Journal of Islamic Studies 32 (1):27-61 (2021)

Modern studies of Ibn Khaldūn have covered several aspects of his thought including historiography, pedagogy, philosophy, economy, urbanism and, most recently, mysticism. However, there remains conspicuously little on the place of the law within his intellectual enterprise despite the fact that the law had played a central role in his career as scholar, teacher, and statesman. This paper reconstructs two expressions of his relationship with the law: his conceptualization of it as a scholar, and his practice of it as a justice administrator. It first examines Ibn Khaldūn’s legal training, writings and performance, with close attention to his role as a Mālikī chief judge in Mamlūk Egypt. Then, it probes his perspective on the development of Islamic law and its institutions through a systematic analysis of his account of fiqh and uṣūl al-fiqh in the Muqaddima. The paper concludes that Ibn Khaldūn’s narrative fulfills two main tendencies: to contribute a critical analysis of the history of Islamic law, and to represent this history in a novel fashion through his theory of society and culture.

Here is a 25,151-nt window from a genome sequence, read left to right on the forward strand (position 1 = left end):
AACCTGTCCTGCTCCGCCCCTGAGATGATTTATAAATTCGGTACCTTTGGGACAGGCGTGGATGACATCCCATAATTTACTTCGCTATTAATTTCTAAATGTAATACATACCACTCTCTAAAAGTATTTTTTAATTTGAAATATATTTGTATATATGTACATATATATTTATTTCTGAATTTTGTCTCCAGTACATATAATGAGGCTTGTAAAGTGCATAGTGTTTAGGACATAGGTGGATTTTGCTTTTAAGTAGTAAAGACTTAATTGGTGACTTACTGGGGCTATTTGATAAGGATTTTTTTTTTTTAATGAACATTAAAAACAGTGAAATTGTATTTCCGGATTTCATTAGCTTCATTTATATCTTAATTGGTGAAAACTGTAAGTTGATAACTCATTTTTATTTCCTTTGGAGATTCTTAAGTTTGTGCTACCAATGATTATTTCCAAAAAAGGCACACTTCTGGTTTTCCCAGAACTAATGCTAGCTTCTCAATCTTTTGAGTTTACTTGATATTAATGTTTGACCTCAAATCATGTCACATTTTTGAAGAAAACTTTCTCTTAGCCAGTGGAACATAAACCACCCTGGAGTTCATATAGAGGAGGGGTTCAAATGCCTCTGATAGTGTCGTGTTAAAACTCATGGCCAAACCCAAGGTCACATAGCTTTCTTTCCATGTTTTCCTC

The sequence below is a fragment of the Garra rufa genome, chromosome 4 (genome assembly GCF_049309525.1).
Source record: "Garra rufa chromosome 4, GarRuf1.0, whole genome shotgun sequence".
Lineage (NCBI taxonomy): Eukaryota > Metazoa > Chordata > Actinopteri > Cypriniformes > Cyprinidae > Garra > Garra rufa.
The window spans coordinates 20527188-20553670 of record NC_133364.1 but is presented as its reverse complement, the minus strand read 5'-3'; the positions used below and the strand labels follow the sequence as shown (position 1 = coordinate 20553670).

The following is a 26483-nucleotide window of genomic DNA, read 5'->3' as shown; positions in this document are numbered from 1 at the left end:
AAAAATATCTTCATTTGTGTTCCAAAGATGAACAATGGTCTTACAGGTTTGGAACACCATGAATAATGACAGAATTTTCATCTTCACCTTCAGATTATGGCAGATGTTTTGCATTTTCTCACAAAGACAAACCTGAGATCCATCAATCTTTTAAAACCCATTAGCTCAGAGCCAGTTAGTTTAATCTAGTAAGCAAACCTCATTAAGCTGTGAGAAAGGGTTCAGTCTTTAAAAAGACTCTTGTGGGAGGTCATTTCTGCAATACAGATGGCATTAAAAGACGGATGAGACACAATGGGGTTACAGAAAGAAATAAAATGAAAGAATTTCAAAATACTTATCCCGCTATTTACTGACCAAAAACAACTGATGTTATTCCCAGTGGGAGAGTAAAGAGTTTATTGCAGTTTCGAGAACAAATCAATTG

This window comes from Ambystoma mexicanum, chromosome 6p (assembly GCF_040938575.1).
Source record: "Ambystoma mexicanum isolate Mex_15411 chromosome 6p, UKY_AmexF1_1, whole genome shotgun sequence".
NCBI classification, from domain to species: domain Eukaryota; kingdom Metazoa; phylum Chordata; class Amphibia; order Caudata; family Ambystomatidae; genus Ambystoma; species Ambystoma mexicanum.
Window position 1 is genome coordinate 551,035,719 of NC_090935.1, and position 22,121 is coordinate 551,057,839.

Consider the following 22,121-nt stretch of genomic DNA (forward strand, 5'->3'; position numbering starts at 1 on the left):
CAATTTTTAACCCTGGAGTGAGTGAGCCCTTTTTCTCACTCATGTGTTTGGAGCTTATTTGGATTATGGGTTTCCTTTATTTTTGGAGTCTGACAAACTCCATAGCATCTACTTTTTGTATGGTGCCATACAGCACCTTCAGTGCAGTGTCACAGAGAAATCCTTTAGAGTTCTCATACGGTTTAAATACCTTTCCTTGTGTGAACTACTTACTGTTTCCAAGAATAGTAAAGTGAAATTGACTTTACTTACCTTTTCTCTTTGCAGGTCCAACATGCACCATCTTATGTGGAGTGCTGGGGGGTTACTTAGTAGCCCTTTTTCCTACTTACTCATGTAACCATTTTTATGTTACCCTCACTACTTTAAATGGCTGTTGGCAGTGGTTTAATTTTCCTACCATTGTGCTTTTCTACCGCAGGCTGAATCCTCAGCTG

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DOI 10.1093/jis/etaa046
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